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Student testimonials

I chose the University of Southern Denmark rather than Århus or Copenhagen because of the prospects and the good facilities. Ever since my first visit down there, I've had no doubts about where I was going to study.

My main fascination is probably that the study programme is a good mixture of theory and practice. There is a physiological part that concentrates on the human body to a greater extent than I had expected. And then there is the coupling to other subjects - such as biomechanics and swimming. How is it all connected, what is the most economic way to swim, can you improve, and how can you do it? Is seems very broad and it is very broad. But it is all something that has to do with sports, and that makes it absolutely great.

Morten Veng Christensen

Creative playground

Good mixture of theory and practice
The sports science study programme, which is a mixture of practical movement and theoretical insight, has given me a broad and valuable knowledge of all the aspects that are presumed, experienced and achieved in and through athletic exercises and the cultural angle on these. The interplay between all these factors has fascinated and inspired me throughout the entire study programme and causes me to constantly want to explore new areas and new knowledge within sports.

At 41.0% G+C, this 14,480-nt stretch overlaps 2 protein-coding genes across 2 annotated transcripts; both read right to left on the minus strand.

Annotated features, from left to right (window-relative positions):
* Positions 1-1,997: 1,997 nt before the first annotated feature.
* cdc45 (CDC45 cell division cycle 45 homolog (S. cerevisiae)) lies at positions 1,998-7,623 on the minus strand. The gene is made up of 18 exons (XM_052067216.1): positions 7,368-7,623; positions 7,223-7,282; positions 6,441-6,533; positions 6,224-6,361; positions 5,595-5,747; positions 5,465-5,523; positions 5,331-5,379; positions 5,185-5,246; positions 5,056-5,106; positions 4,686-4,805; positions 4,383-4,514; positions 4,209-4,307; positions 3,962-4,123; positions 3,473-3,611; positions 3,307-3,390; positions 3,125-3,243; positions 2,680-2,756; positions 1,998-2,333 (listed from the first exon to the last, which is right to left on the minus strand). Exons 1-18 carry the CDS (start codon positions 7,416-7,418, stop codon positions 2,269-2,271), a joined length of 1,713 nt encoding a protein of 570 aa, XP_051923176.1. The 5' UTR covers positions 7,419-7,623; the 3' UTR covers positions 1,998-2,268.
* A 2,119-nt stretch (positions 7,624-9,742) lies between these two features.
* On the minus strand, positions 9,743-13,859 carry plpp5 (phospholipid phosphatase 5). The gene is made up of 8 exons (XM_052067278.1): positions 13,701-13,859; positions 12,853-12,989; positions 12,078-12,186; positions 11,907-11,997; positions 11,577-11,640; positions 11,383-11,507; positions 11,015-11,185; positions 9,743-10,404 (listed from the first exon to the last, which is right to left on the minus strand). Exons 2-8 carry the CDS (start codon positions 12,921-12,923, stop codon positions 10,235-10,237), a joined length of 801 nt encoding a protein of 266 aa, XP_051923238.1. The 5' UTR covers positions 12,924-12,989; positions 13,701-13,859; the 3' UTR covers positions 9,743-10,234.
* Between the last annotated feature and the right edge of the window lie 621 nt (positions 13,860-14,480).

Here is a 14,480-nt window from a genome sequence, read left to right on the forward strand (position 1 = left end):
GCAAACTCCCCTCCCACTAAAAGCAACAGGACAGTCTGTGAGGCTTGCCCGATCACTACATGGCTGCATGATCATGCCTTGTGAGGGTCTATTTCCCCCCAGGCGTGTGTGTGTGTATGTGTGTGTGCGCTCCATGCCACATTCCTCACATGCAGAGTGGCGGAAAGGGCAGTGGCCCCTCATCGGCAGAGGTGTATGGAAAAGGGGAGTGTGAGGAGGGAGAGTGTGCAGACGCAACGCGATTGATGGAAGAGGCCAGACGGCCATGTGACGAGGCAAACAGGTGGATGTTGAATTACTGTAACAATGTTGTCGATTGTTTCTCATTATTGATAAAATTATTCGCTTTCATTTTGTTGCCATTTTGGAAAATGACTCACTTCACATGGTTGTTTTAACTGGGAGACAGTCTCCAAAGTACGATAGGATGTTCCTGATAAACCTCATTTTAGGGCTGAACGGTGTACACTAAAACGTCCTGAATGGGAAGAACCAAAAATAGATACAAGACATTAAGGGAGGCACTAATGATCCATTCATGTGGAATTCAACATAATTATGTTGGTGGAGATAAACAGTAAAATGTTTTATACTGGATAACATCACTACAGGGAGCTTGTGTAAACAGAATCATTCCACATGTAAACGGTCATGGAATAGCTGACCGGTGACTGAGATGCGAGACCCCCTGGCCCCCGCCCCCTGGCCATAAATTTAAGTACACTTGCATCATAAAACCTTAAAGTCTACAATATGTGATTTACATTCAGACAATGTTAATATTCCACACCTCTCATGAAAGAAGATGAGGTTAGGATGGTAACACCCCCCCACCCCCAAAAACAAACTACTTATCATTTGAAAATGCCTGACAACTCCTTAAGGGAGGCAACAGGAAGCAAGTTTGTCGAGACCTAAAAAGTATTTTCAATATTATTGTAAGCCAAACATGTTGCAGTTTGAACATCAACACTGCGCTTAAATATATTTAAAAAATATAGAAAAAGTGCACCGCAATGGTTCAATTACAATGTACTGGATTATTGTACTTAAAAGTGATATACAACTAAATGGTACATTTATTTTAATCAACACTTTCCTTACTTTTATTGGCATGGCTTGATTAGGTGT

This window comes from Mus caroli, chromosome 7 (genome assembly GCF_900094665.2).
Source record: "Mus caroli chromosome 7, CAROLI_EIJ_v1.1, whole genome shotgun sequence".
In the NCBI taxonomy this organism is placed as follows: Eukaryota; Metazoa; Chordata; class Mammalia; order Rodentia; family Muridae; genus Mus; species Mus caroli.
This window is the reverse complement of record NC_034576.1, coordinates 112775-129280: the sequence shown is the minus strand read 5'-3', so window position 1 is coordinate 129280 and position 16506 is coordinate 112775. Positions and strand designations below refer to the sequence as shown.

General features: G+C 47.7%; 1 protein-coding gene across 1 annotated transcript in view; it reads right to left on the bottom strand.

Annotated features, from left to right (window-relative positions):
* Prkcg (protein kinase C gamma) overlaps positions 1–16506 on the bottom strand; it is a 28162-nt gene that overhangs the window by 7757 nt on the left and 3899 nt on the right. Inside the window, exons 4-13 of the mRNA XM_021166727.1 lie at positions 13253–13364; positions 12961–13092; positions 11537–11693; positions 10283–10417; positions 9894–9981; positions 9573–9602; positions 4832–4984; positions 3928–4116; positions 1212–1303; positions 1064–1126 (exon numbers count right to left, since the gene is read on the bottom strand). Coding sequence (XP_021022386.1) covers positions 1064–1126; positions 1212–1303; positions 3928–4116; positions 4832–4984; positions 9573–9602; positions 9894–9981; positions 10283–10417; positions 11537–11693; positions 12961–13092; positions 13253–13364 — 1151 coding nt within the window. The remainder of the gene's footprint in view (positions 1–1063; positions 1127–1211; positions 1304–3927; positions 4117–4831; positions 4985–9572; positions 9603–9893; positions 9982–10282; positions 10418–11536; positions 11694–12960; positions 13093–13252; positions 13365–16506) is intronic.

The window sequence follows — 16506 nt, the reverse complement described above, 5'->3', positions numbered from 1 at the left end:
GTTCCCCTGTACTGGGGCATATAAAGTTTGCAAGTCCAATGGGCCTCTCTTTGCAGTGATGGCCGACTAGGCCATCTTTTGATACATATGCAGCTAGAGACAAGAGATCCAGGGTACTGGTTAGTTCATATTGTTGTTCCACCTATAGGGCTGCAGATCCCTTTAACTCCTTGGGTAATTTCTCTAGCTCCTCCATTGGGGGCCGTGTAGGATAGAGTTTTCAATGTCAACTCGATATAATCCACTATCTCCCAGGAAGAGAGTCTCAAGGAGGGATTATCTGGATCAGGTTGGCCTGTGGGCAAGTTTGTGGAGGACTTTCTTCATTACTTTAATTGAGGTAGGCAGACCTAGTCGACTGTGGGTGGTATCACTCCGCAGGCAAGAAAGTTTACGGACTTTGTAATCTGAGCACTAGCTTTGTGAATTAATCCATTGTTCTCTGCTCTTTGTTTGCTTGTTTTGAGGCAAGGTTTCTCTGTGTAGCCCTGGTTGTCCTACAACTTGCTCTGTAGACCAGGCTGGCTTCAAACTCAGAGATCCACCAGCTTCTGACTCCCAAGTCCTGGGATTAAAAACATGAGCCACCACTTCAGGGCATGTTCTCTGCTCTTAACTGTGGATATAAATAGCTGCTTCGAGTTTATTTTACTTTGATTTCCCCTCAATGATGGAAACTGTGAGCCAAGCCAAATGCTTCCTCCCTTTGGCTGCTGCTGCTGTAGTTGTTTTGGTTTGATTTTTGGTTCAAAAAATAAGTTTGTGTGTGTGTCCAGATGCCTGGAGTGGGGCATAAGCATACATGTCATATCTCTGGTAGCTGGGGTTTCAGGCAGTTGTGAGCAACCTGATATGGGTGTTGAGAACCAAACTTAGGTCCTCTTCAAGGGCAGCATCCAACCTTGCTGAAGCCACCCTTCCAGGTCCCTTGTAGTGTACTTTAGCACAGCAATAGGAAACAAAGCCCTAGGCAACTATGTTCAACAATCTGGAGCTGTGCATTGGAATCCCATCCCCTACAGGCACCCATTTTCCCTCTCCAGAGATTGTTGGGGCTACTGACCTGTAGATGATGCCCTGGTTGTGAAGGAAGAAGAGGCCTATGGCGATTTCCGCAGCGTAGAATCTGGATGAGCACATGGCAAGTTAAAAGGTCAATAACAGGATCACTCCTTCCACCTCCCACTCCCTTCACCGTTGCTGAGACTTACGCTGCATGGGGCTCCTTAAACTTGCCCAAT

A world of opportunity
I experience the sports science study programme as the playground of opportunity and creativity, which, through challenges, playing, varied experiences, sources of reflection and alternative approaches, has endowed me with a professional competence which I am thrilled to possess and which I put to use in my everyday life.

Anne Bach Stisen, undergraduate student

The country's best playground

Fantastic facilities
I first considered studying MSc in Economics, but my boyfriend, who studied sports science in Odense, had so many great things to say about it that I decided to throw myself into it – which I certainly have not regretted, reports Louise Møller Olesen, 5th semester sports science student. As to facilities, our study programme is the country's best playground. People from Århus and Copenhagen are hugely impressed when they see our facilities in Odense.